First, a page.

(For the Record from Wednesday, August 2, 1995:) Brigham Young led Mormon pioneers to Utah in 1847. A story in Sunday’s Regional section named the wrong church leader.
Hiking up a rough road on the back side of Mount Spokane, Rachel Mackelprang didn’t complain Saturday about the tough beef jerky or the dry corn biscuits she was given to eat.
It could have been shoe leather.
Mackelprang was one of about 125 Mormon teens who took the identities of real pioneers who crossed the continent in the 1850s to join fellow believers in Salt Lake City.
Like the pioneers, the Spokane teens packed their food into wheeled carts they tugged through the wilderness. The trip was 1,000 miles in about 100 days for the pioneers - mostly poor emigrants from Europe.
It was 12 miles in one day for their contemporaries, South Hill teenagers who wore hiking boots and Reeboks under period clothes.
The hike from Spirit Lake, Idaho, to Mount Spokane was just enough to give the teens a taste for what the grueling migration must have been like.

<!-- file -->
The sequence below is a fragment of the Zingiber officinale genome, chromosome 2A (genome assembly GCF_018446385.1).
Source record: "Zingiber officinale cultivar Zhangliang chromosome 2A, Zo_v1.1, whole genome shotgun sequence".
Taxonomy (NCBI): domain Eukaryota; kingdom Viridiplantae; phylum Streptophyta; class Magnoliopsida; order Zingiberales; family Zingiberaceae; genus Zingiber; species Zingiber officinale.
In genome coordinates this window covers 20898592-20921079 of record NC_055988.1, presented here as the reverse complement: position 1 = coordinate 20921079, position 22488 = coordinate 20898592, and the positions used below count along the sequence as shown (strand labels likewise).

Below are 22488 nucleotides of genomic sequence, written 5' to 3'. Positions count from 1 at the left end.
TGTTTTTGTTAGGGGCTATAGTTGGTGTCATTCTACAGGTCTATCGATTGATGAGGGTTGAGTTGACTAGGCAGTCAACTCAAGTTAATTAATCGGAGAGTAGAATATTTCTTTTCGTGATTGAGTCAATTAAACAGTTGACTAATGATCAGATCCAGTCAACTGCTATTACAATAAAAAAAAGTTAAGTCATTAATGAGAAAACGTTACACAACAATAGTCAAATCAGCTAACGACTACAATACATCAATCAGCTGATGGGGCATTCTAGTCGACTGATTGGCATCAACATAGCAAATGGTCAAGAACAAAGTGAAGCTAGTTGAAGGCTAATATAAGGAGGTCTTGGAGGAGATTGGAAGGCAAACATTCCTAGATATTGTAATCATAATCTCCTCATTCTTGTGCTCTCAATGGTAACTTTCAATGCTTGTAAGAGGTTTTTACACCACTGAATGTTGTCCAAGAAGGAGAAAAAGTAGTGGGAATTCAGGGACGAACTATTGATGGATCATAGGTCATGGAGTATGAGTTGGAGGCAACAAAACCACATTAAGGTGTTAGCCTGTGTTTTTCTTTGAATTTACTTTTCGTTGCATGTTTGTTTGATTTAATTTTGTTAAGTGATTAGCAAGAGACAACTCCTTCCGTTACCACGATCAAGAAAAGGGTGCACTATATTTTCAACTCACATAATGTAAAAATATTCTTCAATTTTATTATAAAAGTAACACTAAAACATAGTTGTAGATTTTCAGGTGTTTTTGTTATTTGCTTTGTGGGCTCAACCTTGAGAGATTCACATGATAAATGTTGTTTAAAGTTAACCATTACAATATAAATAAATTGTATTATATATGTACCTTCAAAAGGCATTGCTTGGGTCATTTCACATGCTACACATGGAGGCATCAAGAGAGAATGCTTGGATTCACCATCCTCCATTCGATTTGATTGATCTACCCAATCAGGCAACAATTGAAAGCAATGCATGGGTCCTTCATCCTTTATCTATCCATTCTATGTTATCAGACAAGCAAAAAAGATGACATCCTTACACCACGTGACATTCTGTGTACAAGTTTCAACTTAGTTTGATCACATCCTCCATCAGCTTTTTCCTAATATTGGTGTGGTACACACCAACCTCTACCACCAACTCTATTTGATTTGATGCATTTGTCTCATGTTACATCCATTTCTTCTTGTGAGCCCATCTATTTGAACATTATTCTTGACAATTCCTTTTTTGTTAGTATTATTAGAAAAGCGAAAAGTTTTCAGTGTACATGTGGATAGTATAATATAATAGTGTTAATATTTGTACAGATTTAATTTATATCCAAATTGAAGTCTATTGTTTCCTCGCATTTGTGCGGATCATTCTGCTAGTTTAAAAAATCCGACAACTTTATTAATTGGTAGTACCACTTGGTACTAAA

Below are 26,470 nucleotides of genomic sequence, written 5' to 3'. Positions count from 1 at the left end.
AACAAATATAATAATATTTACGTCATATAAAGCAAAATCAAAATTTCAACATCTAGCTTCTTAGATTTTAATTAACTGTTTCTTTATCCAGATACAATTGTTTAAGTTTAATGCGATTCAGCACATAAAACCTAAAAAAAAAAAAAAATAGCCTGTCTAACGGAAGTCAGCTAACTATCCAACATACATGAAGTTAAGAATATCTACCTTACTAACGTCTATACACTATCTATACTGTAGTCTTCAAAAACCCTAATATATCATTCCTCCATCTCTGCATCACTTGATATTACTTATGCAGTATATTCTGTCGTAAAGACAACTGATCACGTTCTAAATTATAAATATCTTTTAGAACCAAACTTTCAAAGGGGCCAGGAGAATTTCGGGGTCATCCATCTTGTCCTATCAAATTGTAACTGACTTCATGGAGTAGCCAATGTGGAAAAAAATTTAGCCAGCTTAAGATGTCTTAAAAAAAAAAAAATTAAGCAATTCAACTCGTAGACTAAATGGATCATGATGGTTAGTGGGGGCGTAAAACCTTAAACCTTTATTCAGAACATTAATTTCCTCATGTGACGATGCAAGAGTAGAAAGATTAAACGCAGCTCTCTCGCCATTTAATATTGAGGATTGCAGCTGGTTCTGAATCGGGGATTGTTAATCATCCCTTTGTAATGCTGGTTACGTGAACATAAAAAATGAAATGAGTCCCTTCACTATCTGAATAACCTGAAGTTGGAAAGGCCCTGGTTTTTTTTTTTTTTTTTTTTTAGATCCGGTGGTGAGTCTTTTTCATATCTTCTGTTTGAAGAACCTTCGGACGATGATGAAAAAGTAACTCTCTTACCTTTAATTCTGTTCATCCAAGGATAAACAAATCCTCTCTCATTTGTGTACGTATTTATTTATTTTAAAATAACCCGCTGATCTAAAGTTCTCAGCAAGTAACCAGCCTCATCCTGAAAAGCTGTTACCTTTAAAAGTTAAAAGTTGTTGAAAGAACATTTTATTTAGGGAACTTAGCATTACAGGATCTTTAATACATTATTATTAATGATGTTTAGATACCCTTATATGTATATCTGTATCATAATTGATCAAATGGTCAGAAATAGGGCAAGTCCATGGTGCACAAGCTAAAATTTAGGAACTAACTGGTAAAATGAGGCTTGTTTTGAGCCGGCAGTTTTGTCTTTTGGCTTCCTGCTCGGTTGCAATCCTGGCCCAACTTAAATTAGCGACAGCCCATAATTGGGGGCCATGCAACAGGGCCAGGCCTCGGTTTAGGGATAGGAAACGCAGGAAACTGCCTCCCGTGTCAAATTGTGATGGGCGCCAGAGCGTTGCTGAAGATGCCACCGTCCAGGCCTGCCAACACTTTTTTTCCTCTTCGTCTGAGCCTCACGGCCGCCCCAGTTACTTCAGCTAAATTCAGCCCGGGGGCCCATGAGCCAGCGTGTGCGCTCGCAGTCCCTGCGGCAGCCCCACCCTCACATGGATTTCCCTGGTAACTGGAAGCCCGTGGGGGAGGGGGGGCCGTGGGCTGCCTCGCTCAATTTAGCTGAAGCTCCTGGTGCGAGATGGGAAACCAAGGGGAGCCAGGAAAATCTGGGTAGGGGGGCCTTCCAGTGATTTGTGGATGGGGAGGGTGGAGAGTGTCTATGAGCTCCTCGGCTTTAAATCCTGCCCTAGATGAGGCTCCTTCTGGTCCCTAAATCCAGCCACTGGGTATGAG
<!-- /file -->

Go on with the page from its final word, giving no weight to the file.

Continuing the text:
Their trip on a logging road forced them to ford Bickle Creek in three places. They worked in teams designed to mimic actual families whose stories the teens learned by studying pioneer journals.
Mackelprang, 16, took the name of teenager Ema James, who became so hungry during the trip from Missouri that she boiled her sandals to make a broth. When her hunger finally became unbearable, James ate the leather without telling her parents.
“In her journal, she felt bad she didn’t share her sandals with her family,” Mackelprang said.
At least James survived. Other pioneer families, the teens learned, were ravished by hunger, illness, injuries or exposure. Some children finished the trip without their parents. Some heartbroken parents left children in unmarked graves.
“I died and they threw me in a well and threw rocks on me,” said Tia Hainsworth, 15, of her character, Aliza James.
“They had real babies, not dolls,” said Annie Metcalf, 15, who portrayed Christina Reese, a girl who lost three siblings and her father during the migration.
There were no grizzly bears, no hasty leg amputations, no sad burials on Saturday’s trip.
Instead, the teens parted to let herds of mountain bikes pass. They ate the dust of four-wheel-drive trucks and felt the curious stares of families picking huckleberries in overgrown clearcuts.
Their promised land wasn’t the Salt Lake basin, where Mormon leader Joseph Smith pronounced “This is the place,” on July 24, 1847. Instead, it was a picnic area where a modern-day barbecue awaited.
“It’s real food,” said Nathan Erickson, 14, as he anticipated the meal and rejected another biscuit. “I don’t think we could live off this stuff much longer.”
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